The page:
VIEW THE FULL BIOGRAPHY

Filmographyclose complete filmography

DIRECTOR:

2.
  Curse, The (1987) Director

CAST: (feature film)

1.
 Heritage Falls (2016)
3.
 Beneath the Blue (2010)
4.
5.
 Bottoms Up (2006)
6.
 Expiration Date (2006)
7.
8.
VIEW THE FULL FILMOGRAPHY

Milestones close milestones

1990:
Acted in the disappointing sequel to "Chinatown", "The Two Jakes", directed by and starring Jack Nicholson
1986:
Acted in two plays in his native Tennessee, "Geater Tuna" and "Bus Stop", the latter at his alma mater
1982:
Breakthrough screen role, the suicidal naval officer Sid Worley in "An Officer and a Gentleman"
1988:
Helmed "The Further Adventures of Tennessee Buck"; also co-starred
1992:
Helmed music video for Patty Loveless' "Blame It on Your Heart"
2002:
Played a detective in the ABC televison remake of Steven King's "Carrie"
1995:
Played the miniature cowboy Boone in the family film "The Indian in the Cupboard"
1980:
Starred opposite Stephanie Zimbalist in NBC miniseries, "The Golden Moment: An Olympic Love Story"
1980:
Supported Robert Redford in prison-themed "Brubaker"
1979:
TV-movie debut in the award-winning "Friendly Fire" (ABC)
:
While in college, became member of school's Clarence Brown Company; earned Equity card
2004:
Cast as Hilary Duff's father in the teen drama "Raise Your Voice"
2000:
Co-starred as a gung ho Marine leading a mission to capture spy secrets from a German submarine in "U-571"
1984:
Headlined all-star cast (including Oscar-winners George C Scott, Art Carney and Louise Fletcher) in "Firestarter", based on the Stephen King novel
1977:
Played Scotty in "Red Bluegrass Western Flyer Show", a country-western musical at Goodspeed Opera House, East Haddam, Connecticut
1988:
Portrayed Elvis Presley in "Heartbreak Hotel"; also credited as song performer
1996:
Returned from hell after his death-row execution to avenge his wife in "Judge and Jury"
1985:
Returned to the stage, portraying Duane Wilson in Colorado and Connecticut productions of "Harvey"
1983:
Starred as a senior asked to keep an eye on first black cadet (played by pro boxer Mark Breland) who is being systematically tortured by a secret society called 'The Ten' in "The Lords of Discipline", based on the Pat Conroy novel; set in 1964 South Carolina in a military school patterned after The Citadel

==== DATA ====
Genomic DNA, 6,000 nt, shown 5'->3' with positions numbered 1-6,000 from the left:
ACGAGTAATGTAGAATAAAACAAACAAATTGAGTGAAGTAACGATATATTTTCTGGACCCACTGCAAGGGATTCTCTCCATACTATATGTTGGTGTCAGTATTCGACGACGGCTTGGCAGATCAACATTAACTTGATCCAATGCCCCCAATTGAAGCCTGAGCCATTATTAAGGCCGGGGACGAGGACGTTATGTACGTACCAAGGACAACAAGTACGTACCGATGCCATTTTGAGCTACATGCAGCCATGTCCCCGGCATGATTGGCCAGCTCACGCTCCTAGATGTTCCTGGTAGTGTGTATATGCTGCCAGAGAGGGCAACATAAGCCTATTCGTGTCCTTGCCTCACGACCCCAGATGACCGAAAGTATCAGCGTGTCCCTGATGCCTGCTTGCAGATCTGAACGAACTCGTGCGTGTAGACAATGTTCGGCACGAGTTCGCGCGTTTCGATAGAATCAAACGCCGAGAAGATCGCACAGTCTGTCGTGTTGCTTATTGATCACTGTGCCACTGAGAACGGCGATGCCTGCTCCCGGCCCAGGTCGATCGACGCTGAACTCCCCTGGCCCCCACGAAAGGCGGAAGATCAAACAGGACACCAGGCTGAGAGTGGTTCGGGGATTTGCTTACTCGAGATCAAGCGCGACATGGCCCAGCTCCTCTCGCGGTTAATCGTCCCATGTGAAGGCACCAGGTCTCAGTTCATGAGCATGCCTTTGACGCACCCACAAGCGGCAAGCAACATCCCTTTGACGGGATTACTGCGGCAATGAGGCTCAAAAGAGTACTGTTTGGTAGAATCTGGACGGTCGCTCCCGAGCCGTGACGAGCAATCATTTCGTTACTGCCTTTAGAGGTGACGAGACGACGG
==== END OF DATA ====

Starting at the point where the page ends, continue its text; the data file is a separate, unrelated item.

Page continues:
1993:
Starred in the ABC movie "Whose Child Is This? The War for Baby Jessica"
1998:
Appeared as a sleazy photographer leading a double life in HBO's disappointing "Poodle Springs"; Bob Rafelson directed from Tom Stoppard's adaptation of the Robert Parker novel which plumped an aging Phillip Marlowe smack in the middle of the 1960s
1996:
Co-starred in ABC police drama "High Incident", executive produced by Steven Spielberg
1989:
Played title role in CBS miniseries "Guts & Glory: The Rise and Fall of Oliver North"
2006:
Played Vice President Walker, opposite Mariel Hemingway in "In Her Line of Fire"
2000:
Portrayed Captain Hardigan in "Men of Honor", starring Robert De Niro and Cuba Gooding Jr
1987:
Starred as psycho husband of Cathy Moriarity in Donald Cammell's bizarre thriller "White of the Eye"; first credit as song performer
1991:
Starred as Southern con man Arlo Weed in NBC sitcom "Flesh 'n' Blood"; also co-wrote (with Leon Russell) theme song and provided background vocals
1978:
TV debut, guest appearance as Fred Collins on episode of "Happy Days" (ABC)
2002:
Appeared in the indie road drama "World Traveler"
1979:
Debut as series regular, "Co-Ed Fever" (CBS)
1987:
Directorial debut, "The Curse"
2001:
Had supporting role in "Behind Enemy Lines"
:
Moved to NYC
2003:
Played boxer Jack 'The Devil' Murdock, father of the comic book superhero "Daredevil"
1994:
Portrayed Jim Bowie in ABC miniseries "James Michener's Texas"
1979:
Registered strongly in his feature debut, "The Rose", as a soldier-cum-bodyguard for star Bette Midler's character; also acted in that year's "The Great Santini", adapted from the novel by Pat Conroy
2002:
Starred in the Sci-Fi original telepic "Sabretooth," about a genetically engineered prehistoric tiger
VIEW ALL MILESTONES

Education

University of Tennessee at Knoxville: Knoxville, Tennessee - 1975
University of Tennessee at Knoxville: Knoxville, Tennessee - 1975

Notes

Keith maintains a cattle ranch in Tellico Plains, Tennessee.

He contributed three songs to the soundtrack of the film "Raw Justice" (1994).

About his passion for the University of Tennesse Volunteers football program and for Tennessee in general: "I've been a 'Vol' since I was 13, sitting on the sidelines. I'm a very competitive person. Competition isn't healthy in show business, so this way, I get my ya-yas out with the team. They're my outlet for my aggression.

"I prefer it back there [Tennessee]. Coming to L.A. is like going to the zoo. You can't take it seriously because this isn't how people really are." --David Keith to Jefferson Graham in USA Today, April 15, 1996

Companions close complete companion listing

wife:
Nancy Clark. Publicist. Born c. 1971; married on April 15, 2000 in Knoxville, Tennessee.

Family close complete family listing

father:
Lemuel Grady Keith Jr. Personnel division worker. Worked for the Tennessee Valley Authority.
mother:
Hilda Earle Keith. Worked for Knoxville County Board of Education.

Please support TCMDB by adding to this information.

Click here to contribute